No, you have not gone insane: that is indeed Christopher Walken engaged in conversation with a big-assed bear.
If you know me at all, you know that I'm willing to sit through just about anything in pursuit of "the worst movie ever made" and as of the other night I know I'm getting closer to finding that singular dubious monument in cinema history, for I have now seen THE COUNTRY BEARS and at long last I know how some of the protagonists of H.P. Lovecraft stories feel after they've glimpsed something that man just was not meant to see and consequently tumbled headlong into a state of gibbering madness.
Apparently taking place in a world where anthropomorphic ursines are commonplace, THE COUNTRY BEARS — which is based on a Disney theme park ride, a la THE PIRATES OF THE CARIBBEAN and THE HAUNTED MANSION features films, but this was the first — tells the story of "Beary" (voiced by Haley Joel Osment), a bear cub adopted by a human family, who , spurred by the taunts of his adoptive brother, has just realized that he is "different" and sets out to discover his roots. Beary's also an accomplished guitarist with a fascination for the Country Bears, a country/rock combo who were once wildly popular, hugely successful, and a major force in pop music that disbanded long ago, so he travels to the rustic barn where they used to play and the story turns into one of those "getting the band back together" narratives. The true goal of getting the Country Bears back together is so they can play a show that will raise enough money to save their old concert venue from the machinations of evil developer Reed Thimple (Christopher "'Cause I'm A 'Ho" Walken) who has held a thirty-year grudge against the rockin' bruins, so it's just a matter of time until they get their shit together or the concert hall is closed and bulldozed over.
Essentially this is a kid's movie (well, duh) that's replete with actors in very good bear suits, but what served to make me interested in it was the incongruous concept of actually seeing a straight-faced Christopher Walken acting/chewing the scenery in the midst of a pack of talking redneck bears. Seriously, think about that for a moment: Christopher fucking Walken, emoting like a goddamned lunatic while surrounded by bipedal talking bears with names like Fred Bedderhead and Tennessee O'Neal. This is a man who has deservedly earned a huge cult following for several excellent and intense performances — THE DOGS OF WAR, KING OF NEW YORK, the list goes on and on — but when he turns his talents to comedy or kid's films, he can be downright hallucinogenic in his impact; for proof of this statement, look no further than his role as the title character in PUSS IN BOOTS, done in his signature style and sans cat suit. Sheer balls on a stick, and he was fantastic in it!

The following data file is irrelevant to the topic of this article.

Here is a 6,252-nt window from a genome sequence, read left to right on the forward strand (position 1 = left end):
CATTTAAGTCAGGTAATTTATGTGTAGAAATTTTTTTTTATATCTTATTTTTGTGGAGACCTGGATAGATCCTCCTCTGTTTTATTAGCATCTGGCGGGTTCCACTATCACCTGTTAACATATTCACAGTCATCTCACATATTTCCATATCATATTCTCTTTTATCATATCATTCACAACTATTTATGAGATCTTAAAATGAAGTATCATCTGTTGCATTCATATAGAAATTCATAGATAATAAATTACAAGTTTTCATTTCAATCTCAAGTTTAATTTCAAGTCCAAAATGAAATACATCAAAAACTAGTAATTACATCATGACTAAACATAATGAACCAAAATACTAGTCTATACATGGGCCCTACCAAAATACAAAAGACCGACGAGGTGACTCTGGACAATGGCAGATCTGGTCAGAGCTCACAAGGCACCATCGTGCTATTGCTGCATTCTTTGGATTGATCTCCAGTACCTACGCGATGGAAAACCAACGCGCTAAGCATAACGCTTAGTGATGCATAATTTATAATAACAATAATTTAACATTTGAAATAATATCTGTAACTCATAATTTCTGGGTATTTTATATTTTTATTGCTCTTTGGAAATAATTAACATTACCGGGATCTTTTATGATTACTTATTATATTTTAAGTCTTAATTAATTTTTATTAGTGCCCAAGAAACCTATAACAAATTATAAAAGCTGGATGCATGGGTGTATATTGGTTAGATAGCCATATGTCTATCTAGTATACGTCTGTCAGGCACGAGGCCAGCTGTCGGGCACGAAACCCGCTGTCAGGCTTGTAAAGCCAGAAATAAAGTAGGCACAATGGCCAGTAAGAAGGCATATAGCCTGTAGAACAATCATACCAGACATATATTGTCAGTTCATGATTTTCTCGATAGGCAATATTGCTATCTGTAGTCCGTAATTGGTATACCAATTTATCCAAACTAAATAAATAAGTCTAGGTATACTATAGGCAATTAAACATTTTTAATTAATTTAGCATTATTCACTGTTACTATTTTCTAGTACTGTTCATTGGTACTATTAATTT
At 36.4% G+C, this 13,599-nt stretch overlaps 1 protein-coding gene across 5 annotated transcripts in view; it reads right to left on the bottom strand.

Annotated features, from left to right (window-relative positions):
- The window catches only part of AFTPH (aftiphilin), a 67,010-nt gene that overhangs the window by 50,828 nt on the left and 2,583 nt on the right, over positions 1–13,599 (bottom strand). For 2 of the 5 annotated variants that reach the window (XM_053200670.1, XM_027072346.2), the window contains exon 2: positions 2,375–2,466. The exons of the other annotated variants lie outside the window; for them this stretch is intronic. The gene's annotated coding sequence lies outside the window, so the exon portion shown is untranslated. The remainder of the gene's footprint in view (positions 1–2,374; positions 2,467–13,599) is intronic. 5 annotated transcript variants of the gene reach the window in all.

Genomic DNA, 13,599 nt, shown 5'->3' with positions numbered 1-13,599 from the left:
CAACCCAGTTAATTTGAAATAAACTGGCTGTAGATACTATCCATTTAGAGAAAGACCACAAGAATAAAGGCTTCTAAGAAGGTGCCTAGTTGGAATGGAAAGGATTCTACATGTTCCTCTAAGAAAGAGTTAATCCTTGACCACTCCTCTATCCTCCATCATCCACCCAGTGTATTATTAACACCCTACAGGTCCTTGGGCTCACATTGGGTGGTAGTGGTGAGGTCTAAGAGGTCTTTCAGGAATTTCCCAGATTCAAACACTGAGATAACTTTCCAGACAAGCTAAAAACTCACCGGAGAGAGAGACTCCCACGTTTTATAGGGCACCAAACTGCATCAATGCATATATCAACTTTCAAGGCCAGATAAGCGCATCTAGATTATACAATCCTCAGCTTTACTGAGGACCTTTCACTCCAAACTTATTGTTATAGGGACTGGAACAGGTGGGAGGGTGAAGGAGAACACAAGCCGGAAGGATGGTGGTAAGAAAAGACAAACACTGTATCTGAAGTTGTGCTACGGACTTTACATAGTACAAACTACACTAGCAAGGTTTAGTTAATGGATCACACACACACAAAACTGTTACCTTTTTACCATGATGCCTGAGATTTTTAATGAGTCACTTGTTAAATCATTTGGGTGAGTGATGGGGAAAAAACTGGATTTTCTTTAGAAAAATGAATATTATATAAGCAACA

The awesome/completely batshit loony Christopher Walken as the title character in PUSS IN BOOTS (1988). God, I love this guy!
And as proof from THE COUNTRY BEARS, let it suffice to say that you simply have not lived until you witness Christopher Walken performing "The 1812 Overture" via armpit farts —yes, you read that right — for a captive audience of anthropomorphic bears.
All of which beggars a very simple question: exactly who the fuck thought this movie would be a good idea to make, and who the hell did they think was clamoring to see it? Was it created knowingly to be an outright turd that would serve as a quickly forgotten tax write-off? And how can anyone possibly explain the onscreen and apparently willing participation of Elton John, Bonnie Raitt, Alex Rocco, John Hiatt, Willie Nelson (!!!), Don Was, Queen Latifah, Wyclef Jean and Brian Setzer? Brian Setzer is one of the best guitarists in rock history (in spite of the Stray Cats and their emblandening of rockabilly for an '80's mentality) and do not get me started on Willie Nelson, so how is this possible? I cannot even begin to give you an answer, but I am simultaneously awed by what I bore witness to and also utterly unable to properly compute much of what I saw in the film. No lie, I called three of my dearest friends — Jim Browski, Greaseball Johnny and G-Man — while I watched THE COUNTRY BEARS in actual slack-jawed disbelief, simply so I could describe its contents and lament the fact that none of them were there to share it with me. And I'm sure that things got weird for my pals during those calls because somewhere around halfway through the film I felt the edges of my mouth slowly curl upward into a skull-like rictus that could sort of be described as a smile, after which I literally began to nervously and uncontrollably giggle to myself, just as though I'd been hit with a dose of Joker Venom.
In summation, THE COUNTRY BEARS is an extinction-level bad movie that must be seen to be believed, hopefully in a room packed with an assortment of equally drunken friends. It's bad, bad, bad, but I was riveted to its every moment and image and I'm genuinely delighted that I chose to spend eight-nine cents on a used DVD of it from Amazon Marketplace (the shipping was around two bucks, so it cost me less than three dollars total). Now please excuse me me while I curl up in the corner of my comfy padded cell and draw pretty butterflies with a purple crayon clenched firmly between my toes.